This photo shows well the fading.  It’s definitely not intentional.  This side, the right side, has a good deal of fading.  The left side doesn’t.

Here is the left side, and the fading is very little.

Another of the left showing how little fading there is compared to the right side.

Labyrinth Jareth Study: Part 2.0

(Please let me know if you don’t see 11 photos.)
This post has given me grey hairs. The first time I posted this one, it disappeared. I spent scads of time on it, then…POOF. Finding the time again has been very difficult. Then, when I finished it a second time, it wouldn’t work either. Thank goodness the text was saved! This time, I found out that the problem is too many photos that are too big. We had to increase storage capacity and a few other things, including having to resize some photos. So, at full size, some photos make be smaller than they otherwise would be. I also rearranged photos, and will have fewer n this post than I was otherwise going to have, and the rest will be posted every day or two (the posts are already set to auto-post, so expect a new post on Monday at 1pm PST, Tuesday at the same time, etc.) in smaller posts that will hopefully not have any issue posting.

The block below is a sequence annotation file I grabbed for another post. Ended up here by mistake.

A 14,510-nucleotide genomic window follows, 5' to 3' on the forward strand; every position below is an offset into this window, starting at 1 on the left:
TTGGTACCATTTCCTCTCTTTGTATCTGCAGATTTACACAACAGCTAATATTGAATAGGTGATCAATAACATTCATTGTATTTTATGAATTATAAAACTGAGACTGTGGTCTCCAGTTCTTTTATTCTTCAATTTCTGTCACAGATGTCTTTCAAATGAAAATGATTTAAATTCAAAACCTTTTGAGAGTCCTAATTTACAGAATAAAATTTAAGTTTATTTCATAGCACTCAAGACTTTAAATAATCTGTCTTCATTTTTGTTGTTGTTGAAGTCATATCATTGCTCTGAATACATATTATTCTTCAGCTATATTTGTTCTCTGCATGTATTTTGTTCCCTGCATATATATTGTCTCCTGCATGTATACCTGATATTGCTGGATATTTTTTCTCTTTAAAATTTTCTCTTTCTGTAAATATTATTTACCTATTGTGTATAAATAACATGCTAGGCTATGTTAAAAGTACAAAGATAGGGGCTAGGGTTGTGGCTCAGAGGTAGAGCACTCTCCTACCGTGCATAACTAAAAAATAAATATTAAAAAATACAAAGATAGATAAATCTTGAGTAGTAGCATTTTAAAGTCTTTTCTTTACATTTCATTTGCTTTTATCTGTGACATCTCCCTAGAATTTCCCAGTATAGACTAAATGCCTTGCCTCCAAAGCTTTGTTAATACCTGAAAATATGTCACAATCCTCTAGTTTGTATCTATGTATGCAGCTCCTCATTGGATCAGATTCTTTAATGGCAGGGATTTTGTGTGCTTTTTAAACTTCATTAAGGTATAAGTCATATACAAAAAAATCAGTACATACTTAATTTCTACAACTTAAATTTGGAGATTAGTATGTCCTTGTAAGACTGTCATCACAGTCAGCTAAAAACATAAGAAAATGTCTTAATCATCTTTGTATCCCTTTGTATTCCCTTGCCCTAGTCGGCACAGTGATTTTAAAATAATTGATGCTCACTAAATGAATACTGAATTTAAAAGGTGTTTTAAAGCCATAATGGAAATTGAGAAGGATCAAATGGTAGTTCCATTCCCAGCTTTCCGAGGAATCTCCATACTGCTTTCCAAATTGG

Monday: Lining
Tuesday: Cuffs
Wednesday and Thursday: Back and lapel details
Friday: Miscellaneous

Those are all already done and scheduled, and I’ll be biting my nails waiting to make sure they post without issue.

Expect this post to be something of an overview with more photos for each part in the coming days.   One day will be more photos of the lining, another will be cuffs, another of buttons, etc., which will also make it easier to find the specific part you’re looking for.